What Is DoD 8570.01-m? Cybersecurity Certifications and Requirements

Learn what is DOD 8570.01-m and understand the definition about the directive, the different certifications and the requirements for compliance.

A government contractor working from home has IT certifications that are DoD 81570.01-m approved.This is the final article in a four-part series about U.S. Department of Defense (DoD) Directives 8570 and 8140. In the first article, you learned the differences between DoD Directive 8570, the 8570 manual (8570.01-m) and Directive 8140. In the second and third installments, you learned specifically about DoD Directives 8570 and 8140 and how they set standards for cybersecurity workforce management. In this final article, you will learn specifically about DoD 8570.01-m, commonly referred to as the 8570 manual.

DoD 8570.01-m Defined

Whereas DoD Directives 8570 and 8140 define the need to assess and manage the DoD’s cybersecurity workforce, the manual, DoD 8570.01-m, explains how to accomplish it. It provides guidance and procedures for the training, certification and management of the DoD workforce that conducts cybersecurity functions in assigned duty positions. It also provides information and guidance on reporting metrics and the implementation schedule.

6 Main Goals of DoD 8570.01-m

The manual outlines six goals for accomplishing the directive:

  1. Develop the DoD cybersecurity workforce to enhance protection and availability of DoD information, information systems and networks
  2. Establish baseline technical and management skills for cybersecurity functions across the enterprise
  3. Provide warfighters with qualified cybersecurity personnel
  4. Implement a formal cybersecurity workforce skills development and sustainment process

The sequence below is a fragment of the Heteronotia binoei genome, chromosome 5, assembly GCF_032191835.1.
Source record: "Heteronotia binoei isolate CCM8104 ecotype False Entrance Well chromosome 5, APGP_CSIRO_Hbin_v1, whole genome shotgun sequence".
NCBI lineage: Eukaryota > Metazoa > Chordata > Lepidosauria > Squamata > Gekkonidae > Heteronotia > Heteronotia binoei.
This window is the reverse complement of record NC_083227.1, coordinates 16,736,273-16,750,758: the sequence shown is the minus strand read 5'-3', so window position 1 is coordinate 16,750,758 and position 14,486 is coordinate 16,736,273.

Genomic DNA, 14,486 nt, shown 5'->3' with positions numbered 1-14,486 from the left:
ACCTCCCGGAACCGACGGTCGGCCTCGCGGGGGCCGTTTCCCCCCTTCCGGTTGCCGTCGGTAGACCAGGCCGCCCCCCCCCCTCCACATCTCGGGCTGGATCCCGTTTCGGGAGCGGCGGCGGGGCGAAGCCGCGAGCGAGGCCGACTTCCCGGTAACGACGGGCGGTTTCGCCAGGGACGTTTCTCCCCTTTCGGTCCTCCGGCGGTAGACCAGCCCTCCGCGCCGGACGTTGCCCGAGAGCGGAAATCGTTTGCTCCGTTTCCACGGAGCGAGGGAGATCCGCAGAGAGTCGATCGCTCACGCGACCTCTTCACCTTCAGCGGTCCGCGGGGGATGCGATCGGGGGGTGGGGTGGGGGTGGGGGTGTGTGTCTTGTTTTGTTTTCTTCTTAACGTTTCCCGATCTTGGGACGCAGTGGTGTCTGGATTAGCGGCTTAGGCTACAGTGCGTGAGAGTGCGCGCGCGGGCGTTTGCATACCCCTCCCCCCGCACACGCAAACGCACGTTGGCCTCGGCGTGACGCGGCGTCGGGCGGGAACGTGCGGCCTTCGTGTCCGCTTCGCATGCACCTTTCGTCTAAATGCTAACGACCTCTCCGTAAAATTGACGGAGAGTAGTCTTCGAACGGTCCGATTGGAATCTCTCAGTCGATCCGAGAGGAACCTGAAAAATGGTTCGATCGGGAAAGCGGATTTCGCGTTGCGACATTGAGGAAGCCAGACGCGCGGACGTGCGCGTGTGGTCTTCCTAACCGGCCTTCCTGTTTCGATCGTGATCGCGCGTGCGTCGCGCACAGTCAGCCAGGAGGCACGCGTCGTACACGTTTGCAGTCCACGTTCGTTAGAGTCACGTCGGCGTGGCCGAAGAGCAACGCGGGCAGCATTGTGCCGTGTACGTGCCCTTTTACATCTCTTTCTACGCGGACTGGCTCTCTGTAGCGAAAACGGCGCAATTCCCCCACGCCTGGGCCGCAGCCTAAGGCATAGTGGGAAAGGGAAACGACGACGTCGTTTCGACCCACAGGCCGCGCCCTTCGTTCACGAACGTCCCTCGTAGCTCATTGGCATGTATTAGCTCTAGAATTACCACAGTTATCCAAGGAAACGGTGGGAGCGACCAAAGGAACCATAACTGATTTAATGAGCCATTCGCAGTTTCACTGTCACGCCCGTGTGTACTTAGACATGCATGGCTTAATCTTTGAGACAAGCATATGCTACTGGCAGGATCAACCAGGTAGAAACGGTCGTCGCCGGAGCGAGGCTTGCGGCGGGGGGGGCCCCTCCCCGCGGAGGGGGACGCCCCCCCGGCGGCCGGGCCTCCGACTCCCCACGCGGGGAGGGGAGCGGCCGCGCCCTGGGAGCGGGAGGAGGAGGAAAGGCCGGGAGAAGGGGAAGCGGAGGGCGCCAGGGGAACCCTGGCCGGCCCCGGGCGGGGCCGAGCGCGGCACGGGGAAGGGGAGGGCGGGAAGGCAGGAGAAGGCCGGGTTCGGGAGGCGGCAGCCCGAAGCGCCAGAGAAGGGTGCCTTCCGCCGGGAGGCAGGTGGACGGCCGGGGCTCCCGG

5. Verify cybersecurity workforce knowledge and skills through standard IT certification testing
  6. Augment and enhance knowledge and skills on a continuous basis through experience and formal education

4 Job Categories of DoD 8570.01-m

The manual organizes job roles into four categories:

  1. Information Assurance Technical (IAT) – technical positions, such as security administrators
  2. Information Assurance Management (IAM) – management positions, such as security managers.
  3. Information Assurance Security Architecture and Engineering (IASAE) – higher-level positions, such as security engineers and security architects
  4. Cyber Security Service Provider (CSSP) – this category includes the specific job roles of cybersecurity analyst, infrastructure support, incident responder, management and auditing

3 Skill Levels of DoD 8570.01-m

The IAT, IAM and IASAE categories have three skill levels: I, II and III. The CSSP categories do not include skill levels because the positions are very specific. The skill levels vary by job category, but generally increase from beginner to intermediate to advanced.

A DoD 8570.01-m chart of approved certifications is below, but let’s look at the IAT category as an example to better illustrate how the job categories and skill levels come into play:

  • Level 1: Computing Environment: At this level, DoD 8570.01-m requires an IT certification such as CompTIA A+ because it focuses on help desk support for the computing environment.
  • Level 2: Network and Advanced Computer: DoD 8570.01-m level 2 jobs require an IT certification such as CompTIA Security+ because it focuses on securing networks.
  • Level 3: Enclave/Advanced Network and Computer: Level 3 job within DoD 8570.01-m require IT certifications such as CompTIA Advanced Security Practitioner (CASP+) because it covers advanced networking skills.

What Are the DoD 8570.01-m-Approved Certifications?

At the time of this writing, DoD Directive 8140 continues to use 8570.01-m to identify the requirements. DoD 8570.01-m is still in use and actively managed by the DoD. A DoD 8140 manual is expected to be released in the next year.

According to the manual, “the 8570.01-m certification programs are intended to produce cybersecurity personnel with a baseline understanding of the fundamental cybersecurity principles and practices related to the functions of their assigned position. Each category, specialty and skill level has specific certification requirements that must be provided by the Department of Defense to government employees (military or civilian).”